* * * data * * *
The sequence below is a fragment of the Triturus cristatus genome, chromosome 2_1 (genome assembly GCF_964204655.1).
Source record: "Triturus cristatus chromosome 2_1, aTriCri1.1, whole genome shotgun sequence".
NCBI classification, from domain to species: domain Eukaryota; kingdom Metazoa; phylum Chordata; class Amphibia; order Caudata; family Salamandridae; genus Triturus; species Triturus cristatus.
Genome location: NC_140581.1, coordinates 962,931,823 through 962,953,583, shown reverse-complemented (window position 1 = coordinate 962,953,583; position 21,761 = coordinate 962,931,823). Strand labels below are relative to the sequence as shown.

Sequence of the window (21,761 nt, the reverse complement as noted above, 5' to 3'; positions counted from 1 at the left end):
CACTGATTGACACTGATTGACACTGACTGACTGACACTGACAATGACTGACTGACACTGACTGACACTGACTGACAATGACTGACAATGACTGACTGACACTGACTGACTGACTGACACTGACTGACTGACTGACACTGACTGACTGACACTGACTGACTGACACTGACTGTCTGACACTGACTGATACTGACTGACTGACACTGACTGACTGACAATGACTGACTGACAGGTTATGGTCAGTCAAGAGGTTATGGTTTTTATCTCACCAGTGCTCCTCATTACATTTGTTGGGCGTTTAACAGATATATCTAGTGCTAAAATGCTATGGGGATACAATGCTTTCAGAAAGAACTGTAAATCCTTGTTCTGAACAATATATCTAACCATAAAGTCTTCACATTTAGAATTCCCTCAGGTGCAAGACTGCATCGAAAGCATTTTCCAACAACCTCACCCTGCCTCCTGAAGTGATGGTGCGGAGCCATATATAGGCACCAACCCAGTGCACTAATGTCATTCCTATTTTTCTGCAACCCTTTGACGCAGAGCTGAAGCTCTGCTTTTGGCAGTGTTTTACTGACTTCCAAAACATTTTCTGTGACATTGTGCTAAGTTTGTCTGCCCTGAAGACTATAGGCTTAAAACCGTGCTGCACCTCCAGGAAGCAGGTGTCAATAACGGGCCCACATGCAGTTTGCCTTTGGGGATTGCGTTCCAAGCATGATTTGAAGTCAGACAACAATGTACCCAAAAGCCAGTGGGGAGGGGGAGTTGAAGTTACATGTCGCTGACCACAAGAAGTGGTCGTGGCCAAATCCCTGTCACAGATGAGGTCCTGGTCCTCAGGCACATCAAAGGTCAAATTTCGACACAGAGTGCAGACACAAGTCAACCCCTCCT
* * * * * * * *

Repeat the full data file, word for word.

The sequence below is a fragment of the Triturus cristatus genome, chromosome 2_1 (genome assembly GCF_964204655.1).
Source record: "Triturus cristatus chromosome 2_1, aTriCri1.1, whole genome shotgun sequence".
NCBI classification, from domain to species: domain Eukaryota; kingdom Metazoa; phylum Chordata; class Amphibia; order Caudata; family Salamandridae; genus Triturus; species Triturus cristatus.
Genome location: NC_140581.1, coordinates 962,931,823 through 962,953,583, shown reverse-complemented (window position 1 = coordinate 962,953,583; position 21,761 = coordinate 962,931,823). Strand labels below are relative to the sequence as shown.

Sequence of the window (21,761 nt, the reverse complement as noted above, 5' to 3'; positions counted from 1 at the left end):
CACTGATTGACACTGATTGACACTGACTGACTGACACTGACAATGACTGACTGACACTGACTGACACTGACTGACAATGACTGACAATGACTGACTGACACTGACTGACTGACTGACACTGACTGACTGACTGACACTGACTGACTGACACTGACTGACTGACACTGACTGTCTGACACTGACTGATACTGACTGACTGACACTGACTGACTGACAATGACTGACTGACAGGTTATGGTCAGTCAAGAGGTTATGGTTTTTATCTCACCAGTGCTCCTCATTACATTTGTTGGGCGTTTAACAGATATATCTAGTGCTAAAATGCTATGGGGATACAATGCTTTCAGAAAGAACTGTAAATCCTTGTTCTGAACAATATATCTAACCATAAAGTCTTCACATTTAGAATTCCCTCAGGTGCAAGACTGCATCGAAAGCATTTTCCAACAACCTCACCCTGCCTCCTGAAGTGATGGTGCGGAGCCATATATAGGCACCAACCCAGTGCACTAATGTCATTCCTATTTTTCTGCAACCCTTTGACGCAGAGCTGAAGCTCTGCTTTTGGCAGTGTTTTACTGACTTCCAAAACATTTTCTGTGACATTGTGCTAAGTTTGTCTGCCCTGAAGACTATAGGCTTAAAACCGTGCTGCACCTCCAGGAAGCAGGTGTCAATAACGGGCCCACATGCAGTTTGCCTTTGGGGATTGCGTTCCAAGCATGATTTGAAGTCAGACAACAATGTACCCAAAAGCCAGTGGGGAGGGGGAGTTGAAGTTACATGTCGCTGACCACAAGAAGTGGTCGTGGCCAAATCCCTGTCACAGATGAGGTCCTGGTCCTCAGGCACATCAAAGGTCAAATTTCGACACAGAGTGCAGACACAAGTCAACCCCTCCT